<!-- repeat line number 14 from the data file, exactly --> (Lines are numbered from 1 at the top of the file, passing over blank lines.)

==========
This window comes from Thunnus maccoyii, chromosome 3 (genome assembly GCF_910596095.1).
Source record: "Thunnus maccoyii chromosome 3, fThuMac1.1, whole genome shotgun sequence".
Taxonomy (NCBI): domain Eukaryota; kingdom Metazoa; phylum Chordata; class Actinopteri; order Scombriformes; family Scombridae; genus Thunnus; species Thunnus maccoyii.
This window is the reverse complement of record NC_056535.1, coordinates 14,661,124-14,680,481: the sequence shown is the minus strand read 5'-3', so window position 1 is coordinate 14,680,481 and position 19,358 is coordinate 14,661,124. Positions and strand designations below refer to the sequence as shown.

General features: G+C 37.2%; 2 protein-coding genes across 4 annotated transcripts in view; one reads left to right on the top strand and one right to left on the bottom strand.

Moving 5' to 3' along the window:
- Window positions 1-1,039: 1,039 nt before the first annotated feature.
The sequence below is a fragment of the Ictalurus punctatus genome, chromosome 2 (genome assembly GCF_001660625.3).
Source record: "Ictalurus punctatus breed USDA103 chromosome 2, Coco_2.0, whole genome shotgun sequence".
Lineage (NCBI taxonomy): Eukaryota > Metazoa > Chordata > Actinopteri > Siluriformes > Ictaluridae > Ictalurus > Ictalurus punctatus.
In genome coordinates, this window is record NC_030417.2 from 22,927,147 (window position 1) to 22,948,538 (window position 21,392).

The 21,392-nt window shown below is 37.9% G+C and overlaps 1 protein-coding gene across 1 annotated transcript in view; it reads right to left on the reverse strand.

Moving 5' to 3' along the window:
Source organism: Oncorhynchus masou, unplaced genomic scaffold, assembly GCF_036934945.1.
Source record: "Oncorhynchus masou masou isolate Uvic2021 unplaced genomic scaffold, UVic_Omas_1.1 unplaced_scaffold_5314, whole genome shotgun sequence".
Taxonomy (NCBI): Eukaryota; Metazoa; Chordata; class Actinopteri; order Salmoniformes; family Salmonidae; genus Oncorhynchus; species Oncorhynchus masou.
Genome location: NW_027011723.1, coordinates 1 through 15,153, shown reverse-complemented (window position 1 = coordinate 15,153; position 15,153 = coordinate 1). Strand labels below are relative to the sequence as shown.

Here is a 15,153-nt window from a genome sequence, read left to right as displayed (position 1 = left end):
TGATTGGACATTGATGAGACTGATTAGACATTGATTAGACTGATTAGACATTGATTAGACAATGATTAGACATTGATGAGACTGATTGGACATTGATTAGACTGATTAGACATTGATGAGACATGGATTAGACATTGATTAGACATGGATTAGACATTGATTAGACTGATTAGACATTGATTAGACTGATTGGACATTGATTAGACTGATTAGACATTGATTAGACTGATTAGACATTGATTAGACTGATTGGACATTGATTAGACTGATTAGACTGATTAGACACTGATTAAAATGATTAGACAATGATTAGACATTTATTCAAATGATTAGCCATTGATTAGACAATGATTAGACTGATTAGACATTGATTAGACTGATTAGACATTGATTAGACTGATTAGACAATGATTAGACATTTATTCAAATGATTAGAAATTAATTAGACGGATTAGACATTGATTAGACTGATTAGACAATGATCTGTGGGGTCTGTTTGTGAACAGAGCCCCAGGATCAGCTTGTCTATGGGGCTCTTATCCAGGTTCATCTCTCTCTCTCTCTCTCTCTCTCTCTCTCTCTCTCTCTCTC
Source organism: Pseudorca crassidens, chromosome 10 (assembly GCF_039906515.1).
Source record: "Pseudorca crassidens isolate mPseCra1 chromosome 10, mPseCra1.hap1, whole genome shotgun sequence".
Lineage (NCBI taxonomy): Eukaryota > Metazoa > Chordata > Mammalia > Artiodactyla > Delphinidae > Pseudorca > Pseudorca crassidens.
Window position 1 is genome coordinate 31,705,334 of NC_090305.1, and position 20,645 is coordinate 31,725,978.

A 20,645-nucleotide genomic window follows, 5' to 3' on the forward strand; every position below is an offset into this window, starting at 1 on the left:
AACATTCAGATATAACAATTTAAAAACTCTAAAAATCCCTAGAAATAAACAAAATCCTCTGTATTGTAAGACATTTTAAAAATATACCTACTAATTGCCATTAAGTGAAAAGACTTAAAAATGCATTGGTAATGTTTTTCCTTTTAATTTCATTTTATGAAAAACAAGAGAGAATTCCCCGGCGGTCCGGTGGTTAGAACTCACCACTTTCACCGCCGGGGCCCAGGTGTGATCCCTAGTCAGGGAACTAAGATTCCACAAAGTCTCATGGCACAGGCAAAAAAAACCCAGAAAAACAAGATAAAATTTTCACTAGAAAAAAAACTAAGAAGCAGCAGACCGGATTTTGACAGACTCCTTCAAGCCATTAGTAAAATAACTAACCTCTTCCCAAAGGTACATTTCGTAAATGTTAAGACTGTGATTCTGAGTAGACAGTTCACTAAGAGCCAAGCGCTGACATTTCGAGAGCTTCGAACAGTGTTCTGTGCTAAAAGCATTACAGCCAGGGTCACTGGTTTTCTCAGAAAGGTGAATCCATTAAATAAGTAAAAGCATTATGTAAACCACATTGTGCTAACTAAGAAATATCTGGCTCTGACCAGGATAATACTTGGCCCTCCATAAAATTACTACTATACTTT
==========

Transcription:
Source organism: Oncorhynchus masou, unplaced genomic scaffold, assembly GCF_036934945.1.